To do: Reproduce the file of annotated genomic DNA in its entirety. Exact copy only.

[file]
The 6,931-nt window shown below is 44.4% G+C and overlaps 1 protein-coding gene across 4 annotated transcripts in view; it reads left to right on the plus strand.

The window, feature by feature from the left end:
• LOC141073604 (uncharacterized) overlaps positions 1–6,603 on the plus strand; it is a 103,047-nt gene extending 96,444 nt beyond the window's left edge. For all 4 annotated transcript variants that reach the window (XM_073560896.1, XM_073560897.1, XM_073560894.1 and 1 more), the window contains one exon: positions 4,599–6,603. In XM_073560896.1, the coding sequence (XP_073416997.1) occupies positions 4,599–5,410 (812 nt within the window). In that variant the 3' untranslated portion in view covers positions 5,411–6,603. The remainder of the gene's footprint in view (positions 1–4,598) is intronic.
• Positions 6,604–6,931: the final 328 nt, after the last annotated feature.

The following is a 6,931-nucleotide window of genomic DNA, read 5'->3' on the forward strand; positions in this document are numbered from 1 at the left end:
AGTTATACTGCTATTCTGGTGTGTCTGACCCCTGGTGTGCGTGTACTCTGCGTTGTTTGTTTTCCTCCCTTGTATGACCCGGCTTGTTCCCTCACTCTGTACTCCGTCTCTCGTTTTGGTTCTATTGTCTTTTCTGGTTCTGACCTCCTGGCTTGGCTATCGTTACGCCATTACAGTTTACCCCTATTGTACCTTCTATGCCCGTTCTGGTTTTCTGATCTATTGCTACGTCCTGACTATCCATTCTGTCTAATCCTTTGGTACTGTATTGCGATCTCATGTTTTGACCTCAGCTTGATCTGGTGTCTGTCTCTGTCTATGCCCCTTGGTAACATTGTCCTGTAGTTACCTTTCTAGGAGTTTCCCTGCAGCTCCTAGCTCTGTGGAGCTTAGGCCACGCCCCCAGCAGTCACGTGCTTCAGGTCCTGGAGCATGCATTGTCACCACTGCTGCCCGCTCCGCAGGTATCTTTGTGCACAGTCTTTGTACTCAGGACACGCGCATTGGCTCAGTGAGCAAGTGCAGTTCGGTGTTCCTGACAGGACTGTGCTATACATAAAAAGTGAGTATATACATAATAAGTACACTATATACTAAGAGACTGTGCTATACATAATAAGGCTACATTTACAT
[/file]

The 6,931-nt window shown below is 44.4% G+C and overlaps 1 protein-coding gene across 4 annotated transcripts in view; it reads left to right on the plus strand.

The window, feature by feature from the left end:
• LOC141073604 (uncharacterized) overlaps positions 1–6,603 on the plus strand; it is a 103,047-nt gene extending 96,444 nt beyond the window's left edge. For all 4 annotated transcript variants that reach the window (XM_073560896.1, XM_073560897.1, XM_073560894.1 and 1 more), the window contains one exon: positions 4,599–6,603. In XM_073560896.1, the coding sequence (XP_073416997.1) occupies positions 4,599–5,410 (812 nt within the window). In that variant the 3' untranslated portion in view covers positions 5,411–6,603. The remainder of the gene's footprint in view (positions 1–4,598) is intronic.
• Positions 6,604–6,931: the final 328 nt, after the last annotated feature.

The following is a 6,931-nucleotide window of genomic DNA, read 5'->3' on the forward strand; positions in this document are numbered from 1 at the left end:
AGTTATACTGCTATTCTGGTGTGTCTGACCCCTGGTGTGCGTGTACTCTGCGTTGTTTGTTTTCCTCCCTTGTATGACCCGGCTTGTTCCCTCACTCTGTACTCCGTCTCTCGTTTTGGTTCTATTGTCTTTTCTGGTTCTGACCTCCTGGCTTGGCTATCGTTACGCCATTACAGTTTACCCCTATTGTACCTTCTATGCCCGTTCTGGTTTTCTGATCTATTGCTACGTCCTGACTATCCATTCTGTCTAATCCTTTGGTACTGTATTGCGATCTCATGTTTTGACCTCAGCTTGATCTGGTGTCTGTCTCTGTCTATGCCCCTTGGTAACATTGTCCTGTAGTTACCTTTCTAGGAGTTTCCCTGCAGCTCCTAGCTCTGTGGAGCTTAGGCCACGCCCCCAGCAGTCACGTGCTTCAGGTCCTGGAGCATGCATTGTCACCACTGCTGCCCGCTCCGCAGGTATCTTTGTGCACAGTCTTTGTACTCAGGACACGCGCATTGGCTCAGTGAGCAAGTGCAGTTCGGTGTTCCTGACAGGACTGTGCTATACATAAAAAGTGAGTATATACATAATAAGTACACTATATACTAAGAGACTGTGCTATACATAATAAGGCTACATTTACAT